When will humans travel to Mars and revisit the Moon? (Intermediate)

A firm timetable for human missions to Mars doesn't exist yet. However, in 2004, President Bush outlined a vision to establish a lunar outpost by 2020 as a preliminary step for exploration beyond Earth, including Mars. Preliminary plans for lunar outpost missions are to be finalized by 2012. Precursor missions that would help develop the needed technology during the 2010-2020 decade were tentatively outlined by Adringa and others. On Sep 24 2007, Michael Griffin, the NASA administrator, hinted that NASA may be able to launch a human mission to Mars by 2037. The current plan is to withdraw $11 billion from space science missions to fund the vision for human exploration.

The European Space Agency is also planning human missions to Mars under its Aurora program. Russia has been collaborating with the ESA in this effort, the most recent being an investigation of the psychological and physical effects of prolonged isolation from Earth. A human mission to Mars is expected to take about eight months each way.

There are several key challenges that a human mission to Mars must overcome: (1) Physical effects of exposure to high energy photons, and energetic subatomic particles (2) Physical effects of a prolonged low-gravity environment (3) psychological effects of isolation from Earth (4) social effects of several humans living under crowded conditions for over one earth year (5) inaccessibility of terrestrial medical facilities. Some of these issues were estimated statistically in the HUMEX study. Ehlmann and others have reviewed political and economic concerns, as well as technological and biological feasibility aspects.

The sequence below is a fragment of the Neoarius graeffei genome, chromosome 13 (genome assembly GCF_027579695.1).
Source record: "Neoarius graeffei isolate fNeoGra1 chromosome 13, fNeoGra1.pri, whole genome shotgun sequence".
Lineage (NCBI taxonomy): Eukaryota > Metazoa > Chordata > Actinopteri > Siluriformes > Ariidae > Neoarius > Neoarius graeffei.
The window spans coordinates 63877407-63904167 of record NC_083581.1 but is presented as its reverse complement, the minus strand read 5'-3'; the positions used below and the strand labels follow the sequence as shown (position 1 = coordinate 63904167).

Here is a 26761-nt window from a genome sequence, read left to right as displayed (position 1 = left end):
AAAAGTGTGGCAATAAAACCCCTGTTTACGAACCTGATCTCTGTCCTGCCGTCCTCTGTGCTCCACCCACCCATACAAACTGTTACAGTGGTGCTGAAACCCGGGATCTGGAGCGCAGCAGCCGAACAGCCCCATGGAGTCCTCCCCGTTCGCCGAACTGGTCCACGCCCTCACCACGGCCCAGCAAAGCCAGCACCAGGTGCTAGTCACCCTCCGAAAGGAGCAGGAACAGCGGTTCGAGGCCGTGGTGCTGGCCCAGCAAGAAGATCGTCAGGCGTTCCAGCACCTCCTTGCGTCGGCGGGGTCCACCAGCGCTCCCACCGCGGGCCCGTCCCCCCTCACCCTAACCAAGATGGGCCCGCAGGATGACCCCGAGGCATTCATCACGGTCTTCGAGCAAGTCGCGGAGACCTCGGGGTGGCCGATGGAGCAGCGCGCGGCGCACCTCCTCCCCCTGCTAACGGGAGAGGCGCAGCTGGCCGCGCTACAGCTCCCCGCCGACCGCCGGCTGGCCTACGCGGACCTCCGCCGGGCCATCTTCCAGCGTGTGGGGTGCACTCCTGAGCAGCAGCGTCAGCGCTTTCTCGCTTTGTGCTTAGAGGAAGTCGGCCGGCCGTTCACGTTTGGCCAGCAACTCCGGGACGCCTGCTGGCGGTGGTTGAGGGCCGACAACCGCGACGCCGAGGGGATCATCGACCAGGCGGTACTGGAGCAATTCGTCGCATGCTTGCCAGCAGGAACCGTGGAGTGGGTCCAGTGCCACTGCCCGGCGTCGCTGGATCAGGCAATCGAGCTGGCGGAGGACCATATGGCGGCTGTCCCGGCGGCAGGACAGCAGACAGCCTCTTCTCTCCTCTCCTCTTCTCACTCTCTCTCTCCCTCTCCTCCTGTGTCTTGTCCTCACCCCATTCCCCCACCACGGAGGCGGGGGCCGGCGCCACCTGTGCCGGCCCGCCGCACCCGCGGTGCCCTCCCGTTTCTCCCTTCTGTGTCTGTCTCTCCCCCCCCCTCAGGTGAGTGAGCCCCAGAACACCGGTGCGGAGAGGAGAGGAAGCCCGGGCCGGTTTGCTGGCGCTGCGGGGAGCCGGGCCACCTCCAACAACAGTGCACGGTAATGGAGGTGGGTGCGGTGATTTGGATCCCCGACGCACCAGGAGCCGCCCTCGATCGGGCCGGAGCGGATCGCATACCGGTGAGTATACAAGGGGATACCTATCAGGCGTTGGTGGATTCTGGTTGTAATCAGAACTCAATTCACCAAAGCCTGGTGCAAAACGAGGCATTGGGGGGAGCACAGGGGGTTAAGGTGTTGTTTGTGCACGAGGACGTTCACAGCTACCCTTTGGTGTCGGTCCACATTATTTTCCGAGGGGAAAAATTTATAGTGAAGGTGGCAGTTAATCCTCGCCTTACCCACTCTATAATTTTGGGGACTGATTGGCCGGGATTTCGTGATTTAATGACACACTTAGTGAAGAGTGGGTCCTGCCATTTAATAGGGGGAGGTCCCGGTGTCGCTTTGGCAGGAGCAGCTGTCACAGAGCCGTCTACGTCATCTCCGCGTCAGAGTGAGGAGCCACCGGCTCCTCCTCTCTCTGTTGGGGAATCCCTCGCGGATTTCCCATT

While fuel for roundtrip travel could be a challenge, mature technology exists to utilize Martian H2O (preferably as water ice instead of chemically bound water) and atmospheric CO2 to generate methane and oxygen.

About the Author

Suniti Karunatillake

After learning the ropes in physics at Wabash College, IN, Suniti Karunatillake enrolled in the Department of Physics as a doctoral candidate in Aug, 2001. However, the call of the planets, instilled in childhood by Carl Sagan's documentaries and Arthur C. Clarke's novels, was too strong to keep him anchored there. Suniti was apprenticed with Steve Squyres to become a planetary explorer. He mostly plays with data from the Mars Odyssey Gamma Ray Spectrometer and the Mars Exploration Rovers for his thesis project on Martian surface geochemistry, but often relies on the synergy of numerous remote sensing and surface missions to realize the story of Mars. He now works at Stonybrook.

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